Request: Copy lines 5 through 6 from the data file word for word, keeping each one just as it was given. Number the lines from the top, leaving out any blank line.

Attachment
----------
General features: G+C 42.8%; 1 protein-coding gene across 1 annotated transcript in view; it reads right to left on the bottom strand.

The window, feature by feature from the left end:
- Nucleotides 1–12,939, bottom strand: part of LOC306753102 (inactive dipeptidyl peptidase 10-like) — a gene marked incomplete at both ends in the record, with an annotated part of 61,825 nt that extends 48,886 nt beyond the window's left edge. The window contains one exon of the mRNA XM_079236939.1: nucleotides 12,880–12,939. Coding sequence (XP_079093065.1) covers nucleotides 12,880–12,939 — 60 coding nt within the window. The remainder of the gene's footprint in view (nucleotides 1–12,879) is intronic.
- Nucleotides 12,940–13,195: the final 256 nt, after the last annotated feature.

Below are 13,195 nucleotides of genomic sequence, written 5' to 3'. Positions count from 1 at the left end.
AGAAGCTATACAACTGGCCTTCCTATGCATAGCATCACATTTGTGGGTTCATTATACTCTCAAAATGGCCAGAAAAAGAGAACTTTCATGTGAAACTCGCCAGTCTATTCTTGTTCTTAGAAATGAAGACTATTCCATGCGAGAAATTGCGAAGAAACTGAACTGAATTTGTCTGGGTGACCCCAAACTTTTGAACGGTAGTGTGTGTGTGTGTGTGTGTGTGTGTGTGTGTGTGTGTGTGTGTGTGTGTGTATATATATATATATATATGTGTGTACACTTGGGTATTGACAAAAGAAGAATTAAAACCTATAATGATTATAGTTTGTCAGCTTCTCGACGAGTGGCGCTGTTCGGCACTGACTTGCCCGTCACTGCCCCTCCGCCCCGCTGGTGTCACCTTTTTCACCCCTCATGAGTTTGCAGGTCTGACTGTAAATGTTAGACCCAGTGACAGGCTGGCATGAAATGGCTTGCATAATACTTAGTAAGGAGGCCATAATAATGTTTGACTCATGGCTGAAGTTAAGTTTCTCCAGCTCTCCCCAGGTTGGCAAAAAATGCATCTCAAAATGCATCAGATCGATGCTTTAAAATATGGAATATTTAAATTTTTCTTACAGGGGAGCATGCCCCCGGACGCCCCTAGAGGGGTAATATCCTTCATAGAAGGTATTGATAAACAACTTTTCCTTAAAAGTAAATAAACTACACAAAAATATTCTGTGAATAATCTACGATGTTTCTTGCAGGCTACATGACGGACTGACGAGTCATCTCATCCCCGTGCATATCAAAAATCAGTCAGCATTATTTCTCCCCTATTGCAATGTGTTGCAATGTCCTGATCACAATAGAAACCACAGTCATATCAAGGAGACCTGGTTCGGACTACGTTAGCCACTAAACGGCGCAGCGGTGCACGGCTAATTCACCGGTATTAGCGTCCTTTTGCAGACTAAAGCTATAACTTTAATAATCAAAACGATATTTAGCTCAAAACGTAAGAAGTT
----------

Below are 13,195 nucleotides of genomic sequence, written 5' to 3'. Positions count from 1 at the left end.
AGAAGCTATACAACTGGCCTTCCTATGCATAGCATCACATTTGTGGGTTCATTATACTCTCAAAATGGCCAGAAAAAGAGAACTTTCATGTGAAACTCGCCAGTCTATTCTTGTTCTTAGAAATGAAGACTATTCCATGCGAGAAATTGCGAAGAAACTGAACTGAATTTGTCTGGGTGACCCCAAACTTTTGAACGGTAGTGTGTGTGTGTGTGTGTGTGTGTGTGTGTGTGTGTGTGTGTGTGTGTGTGTATATATATATATATATATGTGTGTACACTTGGGTATTGACAAAAGAAGAATTAAAACCTATAATGATTATAGTTTGTCAGCTTCTCGACGAGTGGCGCTGTTCGGCACTGACTTGCCCGTCACTGCCCCTCCGCCCCGCTGGTGTCACCTTTTTCACCCCTCATGAGTTTGCAGGTCTGACTGTAAATGTTAGACCCAGTGACAGGCTGGCATGAAATGGCTTGCATAATACTTAGTAAGGAGGCCATAATAATGTTTGACTCATGGCTGAAGTTAAGTTTCTCCAGCTCTCCCCAGGTTGGCAAAAAATGCATCTCAAAATGCATCAGATCGATGCTTTAAAATATGGAATATTTAAATTTTTCTTACAGGGGAGCATGCCCCCGGACGCCCCTAGAGGGGTAATATCCTTCATAGAAGGTATTGATAAACAACTTTTCCTTAAAAGTAAATAAACTACACAAAAATATTCTGTGAATAATCTACGATGTTTCTTGCAGGCTACATGACGGACTGACGAGTCATCTCATCCCCGTGCATATCAAAAATCAGTCAGCATTATTTCTCCCCTATTGCAATGTGTTGCAATGTCCTGATCACAATAGAAACCACAGTCATATCAAGGAGACCTGGTTCGGACTACGTTAGCCACTAAACGGCGCAGCGGTGCACGGCTAATTCACCGGTATTAGCGTCCTTTTGCAGACTAAAGCTATAACTTTAATAATCAAAACGATATTTAGCTCAAAACGTAAGAAGTT